The 2011 Dirty Dozen & Clean Fifteen

fresh produce


Photo by DC Central Kitchen

The Environmental Working Group has updated their “Dirty Dozen” and “Clean Fifteen” lists with recommendations on the fruits and veggies that contain the highest and lowest levels of pesticide residue.

If you can only afford to buy some things organic, you’ll want to prioritize the items on the Dirty Dozen list. I don’t know about you, but I’m really bummed that apples is on there since that’s one of our most common produce purchases!

Here are the 2011 lists:

The Dirty Dozen

1. apples
2. celery
3. strawberries
4. peaches
5. spinach
6. nectarines
7. grapes
8. bell peppers
9. potatoes
10. blueberries
11. lettuce
12. kale

The Clean Fifteen

1. onions
2. sweet corn
3. pineapples
4. avocado
5. asparagus
6. sweet peas
7. mangoes
8. eggplant
9. cantaloupe
10. kiwi
11. cabbage
12. watermelon
13. sweet potatoes
14. grapefruit
15. mushrooms

I’ve also put together a handy cheat sheet you can carry with you! Download and/or print it here. I recommend using cardstock so it will hold up better in your purse or wallet.

Are you surprised by any of the items on these lists?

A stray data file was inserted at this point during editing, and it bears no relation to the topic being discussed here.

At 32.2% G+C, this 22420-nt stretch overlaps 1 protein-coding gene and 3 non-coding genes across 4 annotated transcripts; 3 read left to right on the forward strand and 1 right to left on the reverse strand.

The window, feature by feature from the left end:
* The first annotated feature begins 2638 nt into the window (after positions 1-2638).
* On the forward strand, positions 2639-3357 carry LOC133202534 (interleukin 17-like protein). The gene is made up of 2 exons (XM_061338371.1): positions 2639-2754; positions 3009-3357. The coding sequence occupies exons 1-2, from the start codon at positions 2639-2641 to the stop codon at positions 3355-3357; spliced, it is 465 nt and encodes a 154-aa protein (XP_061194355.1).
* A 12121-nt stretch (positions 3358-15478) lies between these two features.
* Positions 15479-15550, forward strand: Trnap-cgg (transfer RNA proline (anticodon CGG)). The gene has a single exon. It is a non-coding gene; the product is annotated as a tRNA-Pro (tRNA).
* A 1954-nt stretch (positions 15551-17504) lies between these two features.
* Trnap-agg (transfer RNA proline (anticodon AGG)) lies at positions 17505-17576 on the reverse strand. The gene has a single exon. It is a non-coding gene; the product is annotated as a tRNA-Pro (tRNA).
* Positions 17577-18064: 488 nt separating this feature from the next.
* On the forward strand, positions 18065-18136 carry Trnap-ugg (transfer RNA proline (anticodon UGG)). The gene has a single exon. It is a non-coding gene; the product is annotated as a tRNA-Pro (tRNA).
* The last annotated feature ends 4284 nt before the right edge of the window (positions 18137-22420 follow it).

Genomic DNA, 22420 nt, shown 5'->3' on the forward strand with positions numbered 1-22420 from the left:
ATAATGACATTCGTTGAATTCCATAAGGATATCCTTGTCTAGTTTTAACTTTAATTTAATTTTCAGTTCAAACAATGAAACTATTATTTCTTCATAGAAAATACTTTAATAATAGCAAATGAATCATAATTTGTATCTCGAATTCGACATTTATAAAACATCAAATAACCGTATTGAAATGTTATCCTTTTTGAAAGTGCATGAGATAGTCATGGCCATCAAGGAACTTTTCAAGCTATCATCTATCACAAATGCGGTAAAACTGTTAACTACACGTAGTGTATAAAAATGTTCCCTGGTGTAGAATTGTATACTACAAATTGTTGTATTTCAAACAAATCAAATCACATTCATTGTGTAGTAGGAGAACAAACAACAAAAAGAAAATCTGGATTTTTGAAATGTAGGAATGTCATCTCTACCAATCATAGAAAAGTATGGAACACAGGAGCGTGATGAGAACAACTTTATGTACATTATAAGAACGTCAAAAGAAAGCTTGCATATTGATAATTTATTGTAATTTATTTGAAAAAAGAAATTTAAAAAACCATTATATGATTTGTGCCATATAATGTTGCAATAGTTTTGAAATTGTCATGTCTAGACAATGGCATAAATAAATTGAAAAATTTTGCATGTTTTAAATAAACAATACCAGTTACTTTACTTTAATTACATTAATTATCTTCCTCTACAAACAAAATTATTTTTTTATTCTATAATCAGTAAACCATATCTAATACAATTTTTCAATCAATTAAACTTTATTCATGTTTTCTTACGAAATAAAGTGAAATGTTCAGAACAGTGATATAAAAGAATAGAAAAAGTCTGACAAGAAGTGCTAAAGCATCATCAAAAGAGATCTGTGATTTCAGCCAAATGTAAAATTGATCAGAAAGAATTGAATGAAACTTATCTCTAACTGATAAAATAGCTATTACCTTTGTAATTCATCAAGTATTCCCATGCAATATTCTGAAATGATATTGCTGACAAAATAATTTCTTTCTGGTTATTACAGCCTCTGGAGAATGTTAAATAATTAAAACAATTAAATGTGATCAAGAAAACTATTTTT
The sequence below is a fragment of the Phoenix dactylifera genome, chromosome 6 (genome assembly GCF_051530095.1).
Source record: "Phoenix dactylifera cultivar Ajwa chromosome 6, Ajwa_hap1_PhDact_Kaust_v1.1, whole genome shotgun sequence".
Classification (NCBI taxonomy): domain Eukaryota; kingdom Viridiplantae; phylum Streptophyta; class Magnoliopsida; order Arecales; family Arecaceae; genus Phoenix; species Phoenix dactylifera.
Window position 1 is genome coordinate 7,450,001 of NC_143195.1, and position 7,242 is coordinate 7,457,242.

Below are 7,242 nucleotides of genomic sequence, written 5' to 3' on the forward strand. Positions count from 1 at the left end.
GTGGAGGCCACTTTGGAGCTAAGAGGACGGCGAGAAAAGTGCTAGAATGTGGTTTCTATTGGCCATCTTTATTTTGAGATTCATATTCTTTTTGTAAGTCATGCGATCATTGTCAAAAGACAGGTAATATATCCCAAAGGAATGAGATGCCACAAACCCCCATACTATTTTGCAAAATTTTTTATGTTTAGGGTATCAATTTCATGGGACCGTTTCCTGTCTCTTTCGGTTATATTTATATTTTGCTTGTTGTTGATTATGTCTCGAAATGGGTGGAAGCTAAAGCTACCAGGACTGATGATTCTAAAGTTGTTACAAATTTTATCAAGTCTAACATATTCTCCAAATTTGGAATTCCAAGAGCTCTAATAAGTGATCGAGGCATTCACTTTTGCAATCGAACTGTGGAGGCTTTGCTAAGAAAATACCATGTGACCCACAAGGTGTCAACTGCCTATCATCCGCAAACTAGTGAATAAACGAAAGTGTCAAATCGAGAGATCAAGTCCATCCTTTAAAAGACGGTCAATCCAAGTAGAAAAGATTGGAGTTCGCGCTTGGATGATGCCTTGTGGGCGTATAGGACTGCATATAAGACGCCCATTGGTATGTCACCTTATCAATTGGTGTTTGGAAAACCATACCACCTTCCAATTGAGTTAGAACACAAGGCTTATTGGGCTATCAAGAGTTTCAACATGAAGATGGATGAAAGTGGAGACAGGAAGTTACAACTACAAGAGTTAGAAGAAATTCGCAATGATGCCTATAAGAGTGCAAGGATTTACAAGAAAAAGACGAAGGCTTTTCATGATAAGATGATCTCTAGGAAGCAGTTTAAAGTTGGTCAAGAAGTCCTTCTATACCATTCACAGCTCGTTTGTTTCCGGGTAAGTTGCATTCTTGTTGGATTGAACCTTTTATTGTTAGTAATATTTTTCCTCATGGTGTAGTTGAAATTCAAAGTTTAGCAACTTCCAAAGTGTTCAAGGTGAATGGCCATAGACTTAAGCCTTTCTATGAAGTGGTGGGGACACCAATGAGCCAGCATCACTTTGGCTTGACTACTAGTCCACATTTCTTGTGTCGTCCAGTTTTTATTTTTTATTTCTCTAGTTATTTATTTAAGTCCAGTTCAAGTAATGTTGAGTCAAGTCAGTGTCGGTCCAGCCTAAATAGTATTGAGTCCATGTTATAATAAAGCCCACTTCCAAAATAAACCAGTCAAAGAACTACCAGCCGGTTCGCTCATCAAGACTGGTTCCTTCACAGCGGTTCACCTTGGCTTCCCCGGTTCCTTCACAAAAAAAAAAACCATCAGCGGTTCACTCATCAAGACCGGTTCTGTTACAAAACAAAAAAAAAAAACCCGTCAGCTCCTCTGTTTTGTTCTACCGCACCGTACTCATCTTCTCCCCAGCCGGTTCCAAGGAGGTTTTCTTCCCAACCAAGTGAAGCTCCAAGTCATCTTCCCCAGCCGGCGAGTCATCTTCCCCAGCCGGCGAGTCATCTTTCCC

8 Responses to The 2011 Dirty Dozen & Clean Fifteen

  1. The problem is that you simply can’t wash it all off, and it does get absorbed right into the fruit. This is especially true with a lot of thin-skinned fruits, as well as fruits where you eat the skin (often the same, like grapes, strawberries, etc.).

  2. I don’t understand why “potatoes” are on the dirty list and “sweet potatoes” are on the clean list. They grow the same way, have the same skin.

    And I’m bummed about all the summer fruits on the dirty list. Good thing my strawberry patch is finally producing a decent harvest this year.

  3. Some surprises, but a good reminder that you really have to be careful about what you put in your mouth! I often find that at my grocery store organic apples are the same price as conventional. Glad to see asparagus on the clean list – that’s expensive enough as it is!

    Thanks for the great list!

  4. If you think about it, many of the dirty dozens have a longer growing period or season, so it is more likely that they would have more pesticides. Also, corn is genetically engineered so much that pesticides are not the only problem. Shop your local farmers’ markets and buy locally or grow as much of your own as possible. It is amazing how many potatoes you get from one hill of potatoes!

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